out of the difficulty for all that, and
many are the pretty creations I have
seen that were almost without money
and without price, materials from ties,
or that old hat or bonnet, renewed,
steamed over, or picked into shapeli-
ness (owers, aigrettes and feathers),
and the soft materials like chiffon,
Liberty silk and net nicely cleansed-
the result a cute little toque or tuban
that only an experienced milliner
would detect its composite origin. A
frame costs but a trifle, but sometimes
the old ones may e changed entirely
by a little judicious pinching here, or
tipping there until it Is in the height
of fashion.
After the frame is arranged for,
clean the ribbons, lace or gauzelike
stuffs.. Gasoline is always good for
the first or second cleansing, but leaves
a clouded effect after use, for which
reason it is best to use a good suds, a
scant teaspoonful of pearline to a
quart of warm water is the right
strength, then rinse well, Ironing the
lace and gauze while slightly damp,
and the ribbon wet, sawing it back
and forth under a very hot iron, this
being a sure preventative of glossing
Velvet is easily steamed and brushed
over the boiling teakettle, then onp
is ready for work. First, getting some
fine wire, when loops are to be wired
at the edge, and ordinary taste where
the wire is to be concealed under the

No directions can be given for trim-
ming as the style must be governed by
the face and form of the wearer, but
the small toques are generally becom-
ing, also the turban effects, and a deft
hand can easily make them to be be-
One sees strange combinations in ev-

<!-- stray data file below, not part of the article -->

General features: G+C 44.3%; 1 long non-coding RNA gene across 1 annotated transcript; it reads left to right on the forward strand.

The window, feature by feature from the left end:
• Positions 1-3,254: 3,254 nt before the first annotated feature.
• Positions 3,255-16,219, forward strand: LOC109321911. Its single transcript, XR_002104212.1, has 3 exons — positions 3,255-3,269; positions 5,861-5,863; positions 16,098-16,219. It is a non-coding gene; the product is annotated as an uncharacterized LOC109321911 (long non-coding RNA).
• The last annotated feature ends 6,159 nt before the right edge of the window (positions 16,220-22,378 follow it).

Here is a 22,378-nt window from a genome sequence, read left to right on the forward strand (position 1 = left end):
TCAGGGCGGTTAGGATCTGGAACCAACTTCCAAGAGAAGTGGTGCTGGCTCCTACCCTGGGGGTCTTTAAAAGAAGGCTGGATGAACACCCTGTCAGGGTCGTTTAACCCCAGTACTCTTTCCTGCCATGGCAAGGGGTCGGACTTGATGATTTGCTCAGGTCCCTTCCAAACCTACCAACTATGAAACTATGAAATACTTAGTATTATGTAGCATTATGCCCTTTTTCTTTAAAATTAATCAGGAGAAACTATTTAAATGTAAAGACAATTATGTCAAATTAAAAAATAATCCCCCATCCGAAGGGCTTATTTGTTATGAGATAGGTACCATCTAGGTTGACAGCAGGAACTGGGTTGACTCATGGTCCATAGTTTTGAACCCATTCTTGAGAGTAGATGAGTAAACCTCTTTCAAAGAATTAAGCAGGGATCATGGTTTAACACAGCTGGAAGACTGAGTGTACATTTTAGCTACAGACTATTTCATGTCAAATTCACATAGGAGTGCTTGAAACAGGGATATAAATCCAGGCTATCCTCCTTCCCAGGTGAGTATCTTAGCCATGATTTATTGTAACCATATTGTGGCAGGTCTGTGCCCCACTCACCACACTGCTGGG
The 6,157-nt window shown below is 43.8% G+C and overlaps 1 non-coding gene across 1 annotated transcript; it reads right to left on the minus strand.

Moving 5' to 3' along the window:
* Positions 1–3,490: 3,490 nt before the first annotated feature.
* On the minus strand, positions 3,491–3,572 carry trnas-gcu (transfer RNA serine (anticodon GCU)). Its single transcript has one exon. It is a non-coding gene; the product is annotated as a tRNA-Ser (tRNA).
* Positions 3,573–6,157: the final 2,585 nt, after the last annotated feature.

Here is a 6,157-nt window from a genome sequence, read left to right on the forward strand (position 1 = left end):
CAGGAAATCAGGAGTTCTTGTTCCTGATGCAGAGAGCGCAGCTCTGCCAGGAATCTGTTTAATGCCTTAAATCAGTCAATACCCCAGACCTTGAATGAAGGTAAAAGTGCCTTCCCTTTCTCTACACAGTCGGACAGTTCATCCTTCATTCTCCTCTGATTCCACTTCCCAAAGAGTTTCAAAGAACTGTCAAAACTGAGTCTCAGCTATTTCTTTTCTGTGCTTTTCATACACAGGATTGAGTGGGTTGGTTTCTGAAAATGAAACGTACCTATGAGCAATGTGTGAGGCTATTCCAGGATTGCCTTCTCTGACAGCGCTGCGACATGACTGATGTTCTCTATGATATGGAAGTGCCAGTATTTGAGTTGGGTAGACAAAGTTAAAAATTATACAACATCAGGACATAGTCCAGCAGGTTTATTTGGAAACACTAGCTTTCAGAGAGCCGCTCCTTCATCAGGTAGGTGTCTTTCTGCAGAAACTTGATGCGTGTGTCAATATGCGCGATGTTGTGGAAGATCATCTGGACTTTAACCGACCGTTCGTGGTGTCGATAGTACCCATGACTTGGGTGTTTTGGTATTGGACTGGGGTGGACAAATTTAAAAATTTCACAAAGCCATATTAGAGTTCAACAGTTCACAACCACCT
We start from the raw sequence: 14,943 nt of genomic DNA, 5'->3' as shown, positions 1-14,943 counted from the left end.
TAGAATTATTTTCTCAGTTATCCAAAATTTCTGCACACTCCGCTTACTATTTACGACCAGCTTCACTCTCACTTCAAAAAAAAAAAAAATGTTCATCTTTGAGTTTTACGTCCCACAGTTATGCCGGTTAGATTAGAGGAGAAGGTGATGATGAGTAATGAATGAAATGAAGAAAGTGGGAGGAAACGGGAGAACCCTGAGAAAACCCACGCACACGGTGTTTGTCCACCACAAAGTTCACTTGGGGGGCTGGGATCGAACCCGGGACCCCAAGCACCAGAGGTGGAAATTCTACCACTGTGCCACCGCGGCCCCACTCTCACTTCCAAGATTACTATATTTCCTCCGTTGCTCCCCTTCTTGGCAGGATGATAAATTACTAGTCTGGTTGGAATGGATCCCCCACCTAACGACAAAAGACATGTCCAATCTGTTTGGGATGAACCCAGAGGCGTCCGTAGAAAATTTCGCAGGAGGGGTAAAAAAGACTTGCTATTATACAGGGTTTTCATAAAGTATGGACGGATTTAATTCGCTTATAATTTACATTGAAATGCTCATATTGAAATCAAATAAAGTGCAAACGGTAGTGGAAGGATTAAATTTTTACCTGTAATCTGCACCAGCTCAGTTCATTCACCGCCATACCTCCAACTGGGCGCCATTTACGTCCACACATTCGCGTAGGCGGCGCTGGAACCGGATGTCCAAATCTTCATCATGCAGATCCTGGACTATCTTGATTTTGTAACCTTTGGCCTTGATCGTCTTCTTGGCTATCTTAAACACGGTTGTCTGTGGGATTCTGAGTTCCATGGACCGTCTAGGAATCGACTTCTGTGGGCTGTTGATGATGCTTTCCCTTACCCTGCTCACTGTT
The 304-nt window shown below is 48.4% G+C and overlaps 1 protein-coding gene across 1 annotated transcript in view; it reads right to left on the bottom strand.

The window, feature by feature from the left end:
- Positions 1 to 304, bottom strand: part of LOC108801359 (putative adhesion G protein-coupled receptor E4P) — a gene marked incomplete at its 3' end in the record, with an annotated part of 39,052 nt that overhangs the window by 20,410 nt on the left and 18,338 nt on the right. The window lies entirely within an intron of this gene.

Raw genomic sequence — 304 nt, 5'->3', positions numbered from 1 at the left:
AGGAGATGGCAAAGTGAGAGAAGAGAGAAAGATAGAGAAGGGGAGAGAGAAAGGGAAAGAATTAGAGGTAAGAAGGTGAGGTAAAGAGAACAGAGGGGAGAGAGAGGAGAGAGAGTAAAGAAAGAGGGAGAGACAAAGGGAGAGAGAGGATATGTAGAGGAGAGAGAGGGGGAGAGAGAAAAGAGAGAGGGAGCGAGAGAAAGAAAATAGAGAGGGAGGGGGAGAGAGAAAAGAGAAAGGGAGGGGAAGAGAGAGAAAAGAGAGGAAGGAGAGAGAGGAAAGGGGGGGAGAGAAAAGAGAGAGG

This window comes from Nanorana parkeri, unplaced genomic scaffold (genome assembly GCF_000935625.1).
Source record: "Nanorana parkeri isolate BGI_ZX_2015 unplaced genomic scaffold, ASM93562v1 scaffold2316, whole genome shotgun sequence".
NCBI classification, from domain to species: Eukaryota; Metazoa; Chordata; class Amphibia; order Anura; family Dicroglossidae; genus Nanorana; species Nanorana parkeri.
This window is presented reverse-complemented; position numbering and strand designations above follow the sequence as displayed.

ening hits, demonstrating the fact
that no matter what one uses, they
need never be out of fashion.
Fur is seen to a great extent and of-
ten in combination with tulle mous-
seline de sole and other thin fabrics,
with a fancy buckle for character, and
an ostrich feather, an aigrette or a
manufactured aigrette (made from
tulle or ribbon loops), for height.
One very pretty evening toque made
of adds and ends is worthy a descrip-
tion, the crown draped with cerise vel-
vet, the brim simulated by a hand of
krimmer fur, while a nest of black
ostrich tips and barred tulle gives
height at the left side and a large jet
buckle is advantageously disposed
among the bright velvet.
A model hat exhibited at a leading
importers and marked at a fabulous
price was easy of Imitation, if one has
among their odds and ends a piece of
sable, the crown of cream mirror vel-
vet. the band-brim of sable with three
tiny tails falling at the back, a single
short ostrich plume for height, and a
twist of the velvet caught with rhine-
stone buckle underneath. A. B. W.

Children s Winter Dresser
Many mothers prefer calico, ging-
ham, percale or other wash goods to
make dresses for the little girls even
in the winter, supplying the needed
warmth with plenty of woolen under-
clothing. The outer garments need to
be washed so frequently that it seems
better to make them of materials that
are easily laundered. When they wear
woolen dresses, dark aprons -with

sleeves keep the little girls looking OT
neat and clean while at home.
The plain sack apron is a common
style. Those made with loosely fitting
waists and full skirts deeply hemmed, fruits.
are often seen, and if they are not
worn out during the winter, they may
be sewed up In the back of the skirt, can b
and will do for dresses in the spring.
There is no kind of goods that looks POtash.
worse when it is faded than calico or
gingham. Percale has taken the place Fertilize
of calico to a great-extent, because It
wears better, but any of these goods 8 to IO%
require careful washing it they retain
their beauty any length of time. When best result
they are ready to be washed have
plenty of clean soft water, which for our p1
should be warm, not hot, since hot wa-
ter injures the colors. Dissolve a little to be in ei
boray in it and use enough soap to
make a good suda. Put the .dresses They are
and aprons In, wash until clean and
rinse in clear water. Two waters are GERK